Flu

ND

ND

-

-

Pyr

ND

ND

-

-

BaA

21.20

21(8.7)

ND–34.05

2.29

Chy

60.60

60(25)

ND–438.96

27.35

BbF

18.18

18(7.5)

ND–24.39

2.15

BkF

21.20

21(8.7)

ND–203.75

11.21

BaP

11.10

11(4.6)

ND–10.77

1.33

IcdP

23.20

23(9.5)

ND–277.51

19.70

DahA

31.30

31(12.9)

ND–114.61

6.09

BghiP

28.90

28(11.6)

ND–67.74

3.24

Total PAHs

-

 

32.45–733.10

85.07

Concentrations as BaP1

-

 

3.14–219.59

35.60

∑Carcinogen PAHs2

-

 

6.00–575.00

38.62

1 Concentration of indivisuals PAH converted to BaP concentration with using Toxic Equivalency Factors.

2 Sum of carcinogenic PAH.

3 Not determined.

A broad range of the total PAHs concentrations, i.e. from 32.45 to 733.10 ng/L, was observed in different sampling points. The mean total PAHs concentration (85.07 ng/L) was comparable with that found in Helsinki, i.e. 150.3 ng/L, and Horsholm, i.e. 106.5 ng/L [27]. However, it was lower than the concentrations detected in Kaoshing, i.e. 1452.9 ng/L [28], and Meet Faris, i.e. 1127 ng/L [29]. Badawy and Emababy evaluated PAHs distribution in the drinking water of four cities in Egypt and found that total PAHs fluctuated in the range of 703–1238 ng/L, which 80% belonged to 4-, 5-, and 6-ring PAHs. Their latest results were consistent with those observed in the present study, which demonstrated that the contribution of HMW PAHs was 79.55%.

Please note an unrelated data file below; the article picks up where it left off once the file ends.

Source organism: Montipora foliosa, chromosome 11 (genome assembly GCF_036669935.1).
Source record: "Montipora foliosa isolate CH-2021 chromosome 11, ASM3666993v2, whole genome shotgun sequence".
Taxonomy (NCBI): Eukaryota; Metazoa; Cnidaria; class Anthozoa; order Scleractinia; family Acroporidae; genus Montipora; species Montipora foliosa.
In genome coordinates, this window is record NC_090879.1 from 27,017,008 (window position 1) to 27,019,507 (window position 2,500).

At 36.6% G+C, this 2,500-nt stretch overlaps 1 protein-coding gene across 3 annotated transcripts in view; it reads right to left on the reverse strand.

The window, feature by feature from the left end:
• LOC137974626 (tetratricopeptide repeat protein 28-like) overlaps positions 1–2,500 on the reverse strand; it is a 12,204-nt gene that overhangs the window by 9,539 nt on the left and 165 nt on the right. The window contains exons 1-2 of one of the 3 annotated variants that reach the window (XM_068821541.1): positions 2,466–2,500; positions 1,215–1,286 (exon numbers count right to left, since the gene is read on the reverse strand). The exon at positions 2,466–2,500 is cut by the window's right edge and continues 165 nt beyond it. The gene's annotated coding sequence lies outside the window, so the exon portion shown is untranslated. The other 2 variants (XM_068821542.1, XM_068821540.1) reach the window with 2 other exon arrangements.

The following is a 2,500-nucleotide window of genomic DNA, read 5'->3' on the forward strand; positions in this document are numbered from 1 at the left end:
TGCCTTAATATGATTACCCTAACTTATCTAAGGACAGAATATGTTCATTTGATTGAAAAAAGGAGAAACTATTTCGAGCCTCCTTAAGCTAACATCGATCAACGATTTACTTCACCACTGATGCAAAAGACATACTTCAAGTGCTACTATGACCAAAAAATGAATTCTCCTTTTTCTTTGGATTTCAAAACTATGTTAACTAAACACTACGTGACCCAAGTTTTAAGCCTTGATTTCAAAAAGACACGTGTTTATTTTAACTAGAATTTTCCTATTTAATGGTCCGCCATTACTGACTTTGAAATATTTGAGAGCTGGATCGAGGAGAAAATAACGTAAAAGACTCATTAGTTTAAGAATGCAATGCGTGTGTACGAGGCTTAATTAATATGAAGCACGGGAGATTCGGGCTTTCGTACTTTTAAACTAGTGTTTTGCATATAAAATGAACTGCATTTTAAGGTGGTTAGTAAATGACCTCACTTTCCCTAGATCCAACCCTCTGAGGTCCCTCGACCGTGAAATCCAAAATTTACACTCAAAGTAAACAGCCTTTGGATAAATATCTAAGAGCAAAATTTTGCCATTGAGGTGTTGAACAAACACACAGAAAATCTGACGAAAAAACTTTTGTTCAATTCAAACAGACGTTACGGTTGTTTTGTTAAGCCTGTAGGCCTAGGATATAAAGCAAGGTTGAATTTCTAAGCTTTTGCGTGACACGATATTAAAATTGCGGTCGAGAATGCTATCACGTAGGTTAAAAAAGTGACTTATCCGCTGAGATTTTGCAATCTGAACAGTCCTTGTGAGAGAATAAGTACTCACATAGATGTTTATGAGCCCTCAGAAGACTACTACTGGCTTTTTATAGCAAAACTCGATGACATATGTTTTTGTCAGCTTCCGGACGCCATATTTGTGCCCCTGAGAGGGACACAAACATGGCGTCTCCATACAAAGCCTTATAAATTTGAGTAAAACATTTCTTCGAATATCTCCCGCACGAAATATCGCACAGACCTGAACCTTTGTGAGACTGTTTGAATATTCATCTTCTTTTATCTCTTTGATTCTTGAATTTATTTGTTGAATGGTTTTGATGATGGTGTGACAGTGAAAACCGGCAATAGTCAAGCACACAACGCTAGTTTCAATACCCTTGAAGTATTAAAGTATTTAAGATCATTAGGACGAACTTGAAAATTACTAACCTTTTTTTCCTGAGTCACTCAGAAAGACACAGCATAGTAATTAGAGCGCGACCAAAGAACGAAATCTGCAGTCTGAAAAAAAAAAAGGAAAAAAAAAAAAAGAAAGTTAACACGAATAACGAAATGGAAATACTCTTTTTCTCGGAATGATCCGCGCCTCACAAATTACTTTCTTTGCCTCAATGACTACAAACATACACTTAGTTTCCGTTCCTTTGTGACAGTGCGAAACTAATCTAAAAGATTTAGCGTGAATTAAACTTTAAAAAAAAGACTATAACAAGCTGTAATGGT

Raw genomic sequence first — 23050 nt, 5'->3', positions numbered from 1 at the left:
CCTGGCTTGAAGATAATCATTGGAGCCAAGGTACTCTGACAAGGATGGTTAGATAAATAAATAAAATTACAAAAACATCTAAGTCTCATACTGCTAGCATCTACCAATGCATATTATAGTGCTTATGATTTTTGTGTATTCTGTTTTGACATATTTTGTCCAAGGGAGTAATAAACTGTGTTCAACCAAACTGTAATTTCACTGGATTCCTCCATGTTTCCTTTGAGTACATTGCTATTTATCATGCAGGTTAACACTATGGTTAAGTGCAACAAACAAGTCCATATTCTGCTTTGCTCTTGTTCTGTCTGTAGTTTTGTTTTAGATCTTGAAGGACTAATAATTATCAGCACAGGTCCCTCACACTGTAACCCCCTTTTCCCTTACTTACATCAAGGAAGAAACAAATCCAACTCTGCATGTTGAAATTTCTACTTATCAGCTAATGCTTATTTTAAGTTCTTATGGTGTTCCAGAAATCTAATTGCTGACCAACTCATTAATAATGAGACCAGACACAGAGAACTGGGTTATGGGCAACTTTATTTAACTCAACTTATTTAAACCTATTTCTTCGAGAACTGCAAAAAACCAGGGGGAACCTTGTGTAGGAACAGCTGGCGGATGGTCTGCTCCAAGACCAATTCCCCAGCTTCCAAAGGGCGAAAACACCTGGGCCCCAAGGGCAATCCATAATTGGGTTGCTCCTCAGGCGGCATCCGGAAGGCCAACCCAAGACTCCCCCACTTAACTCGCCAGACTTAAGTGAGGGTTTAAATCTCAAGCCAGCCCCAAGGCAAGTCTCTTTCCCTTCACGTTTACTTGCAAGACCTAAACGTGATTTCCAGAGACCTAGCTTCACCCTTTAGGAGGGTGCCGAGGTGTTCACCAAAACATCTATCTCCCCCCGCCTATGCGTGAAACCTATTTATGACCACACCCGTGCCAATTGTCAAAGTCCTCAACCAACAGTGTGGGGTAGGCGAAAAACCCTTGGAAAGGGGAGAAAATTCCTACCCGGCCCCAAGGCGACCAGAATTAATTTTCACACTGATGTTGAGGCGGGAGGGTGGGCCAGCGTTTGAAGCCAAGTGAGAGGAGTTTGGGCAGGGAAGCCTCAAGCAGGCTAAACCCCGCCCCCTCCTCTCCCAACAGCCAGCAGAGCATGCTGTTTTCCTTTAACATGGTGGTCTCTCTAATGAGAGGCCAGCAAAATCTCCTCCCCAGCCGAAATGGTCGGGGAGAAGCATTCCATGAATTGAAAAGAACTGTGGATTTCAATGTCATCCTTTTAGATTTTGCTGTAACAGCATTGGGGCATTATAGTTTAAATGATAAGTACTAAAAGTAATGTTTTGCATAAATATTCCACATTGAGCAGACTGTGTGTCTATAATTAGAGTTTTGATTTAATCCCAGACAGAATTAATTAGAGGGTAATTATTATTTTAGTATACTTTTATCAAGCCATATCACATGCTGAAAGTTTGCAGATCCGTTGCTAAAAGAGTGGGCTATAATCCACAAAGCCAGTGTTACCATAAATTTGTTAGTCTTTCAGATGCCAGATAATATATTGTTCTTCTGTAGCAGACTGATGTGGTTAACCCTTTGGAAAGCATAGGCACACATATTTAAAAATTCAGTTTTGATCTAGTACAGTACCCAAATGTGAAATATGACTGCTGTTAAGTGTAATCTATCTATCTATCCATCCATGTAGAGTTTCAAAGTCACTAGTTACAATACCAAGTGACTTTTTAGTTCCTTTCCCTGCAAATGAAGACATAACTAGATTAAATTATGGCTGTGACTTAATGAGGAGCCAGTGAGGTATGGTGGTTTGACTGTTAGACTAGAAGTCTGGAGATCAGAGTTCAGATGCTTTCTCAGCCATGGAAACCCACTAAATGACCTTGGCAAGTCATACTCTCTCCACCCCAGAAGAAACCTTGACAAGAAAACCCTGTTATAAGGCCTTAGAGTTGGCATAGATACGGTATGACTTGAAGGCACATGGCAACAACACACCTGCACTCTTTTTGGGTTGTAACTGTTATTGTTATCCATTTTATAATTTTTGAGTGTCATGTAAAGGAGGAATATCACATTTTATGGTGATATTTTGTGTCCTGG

Toxic equivalency factor (TEF) was used to evaluate single PAHs concentrations as BaP equivalent. TEF is an estimate of the relative toxicity of a PAH compared to that of Bap [7]. Results demonstrated that the mean PAHs concentration as BaP equivalent was in the range of 3.14-219.59 ng/L in the water samples. The carcinogenic PAHs concentration, including BaA, BbF, BkF, Chy, BaP, DBahA, and IcdP, which are probable human carcinogens according to the U.S. EPA (2002), were identified in the drinking water samples [30]. Sum of carcinogen PAHs ranged from 6.00 to 575.00 ng/L in various seasons. The maximum concentration of carcinogen PAHs was observed in summer, which was similar to the results from the study of Kabzinski et al. (2002). Carcinogen to non-carcinogen PAHs ratios varied from 8.12 to 98.48%, with an average of 63.84%. Detected concentrations of BaP, a carcinogen PAHs, ranged between 4.28 to 10.77 ng/L in summer and autumn, which is lower than the guideline values proposed by WHO [31] as well as that of Iranian National Drinking Water Standards [32]. However, in one sample, BaP concentration was recorded to be higher than the recommended value of European Union. The allowable level of PAHs in European Union’s drinking water standard is 10 ng/L for BaP and 100 ng/L for carcinogen PAHs [33]. In addition, the concentrations of carcinogen PAHs in 12 samples were higher than European Union’s drinking water standards.